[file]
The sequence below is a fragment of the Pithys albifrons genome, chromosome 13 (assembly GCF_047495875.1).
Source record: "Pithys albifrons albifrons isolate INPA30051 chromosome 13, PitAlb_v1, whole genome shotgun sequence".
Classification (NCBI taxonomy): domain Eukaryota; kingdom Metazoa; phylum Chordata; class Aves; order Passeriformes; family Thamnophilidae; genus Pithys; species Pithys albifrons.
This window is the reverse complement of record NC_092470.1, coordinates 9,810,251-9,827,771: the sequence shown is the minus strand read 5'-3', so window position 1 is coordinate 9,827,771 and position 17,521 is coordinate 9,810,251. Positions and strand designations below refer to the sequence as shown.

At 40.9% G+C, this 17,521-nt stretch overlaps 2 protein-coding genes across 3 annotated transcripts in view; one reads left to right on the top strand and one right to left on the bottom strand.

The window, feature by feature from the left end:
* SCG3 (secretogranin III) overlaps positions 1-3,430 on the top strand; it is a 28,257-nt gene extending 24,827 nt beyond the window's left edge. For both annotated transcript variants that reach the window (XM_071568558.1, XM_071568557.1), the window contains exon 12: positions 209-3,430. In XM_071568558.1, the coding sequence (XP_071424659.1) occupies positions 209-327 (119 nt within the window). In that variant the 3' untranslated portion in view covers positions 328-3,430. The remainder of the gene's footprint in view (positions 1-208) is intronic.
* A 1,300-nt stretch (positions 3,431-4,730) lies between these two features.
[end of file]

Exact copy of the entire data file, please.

The sequence below is a fragment of the Pithys albifrons genome, chromosome 13 (assembly GCF_047495875.1).
Source record: "Pithys albifrons albifrons isolate INPA30051 chromosome 13, PitAlb_v1, whole genome shotgun sequence".
Classification (NCBI taxonomy): domain Eukaryota; kingdom Metazoa; phylum Chordata; class Aves; order Passeriformes; family Thamnophilidae; genus Pithys; species Pithys albifrons.
This window is the reverse complement of record NC_092470.1, coordinates 9,810,251-9,827,771: the sequence shown is the minus strand read 5'-3', so window position 1 is coordinate 9,827,771 and position 17,521 is coordinate 9,810,251. Positions and strand designations below refer to the sequence as shown.

At 40.9% G+C, this 17,521-nt stretch overlaps 2 protein-coding genes across 3 annotated transcripts in view; one reads left to right on the top strand and one right to left on the bottom strand.

The window, feature by feature from the left end:
* SCG3 (secretogranin III) overlaps positions 1-3,430 on the top strand; it is a 28,257-nt gene extending 24,827 nt beyond the window's left edge. For both annotated transcript variants that reach the window (XM_071568558.1, XM_071568557.1), the window contains exon 12: positions 209-3,430. In XM_071568558.1, the coding sequence (XP_071424659.1) occupies positions 209-327 (119 nt within the window). In that variant the 3' untranslated portion in view covers positions 328-3,430. The remainder of the gene's footprint in view (positions 1-208) is intronic.
* A 1,300-nt stretch (positions 3,431-4,730) lies between these two features.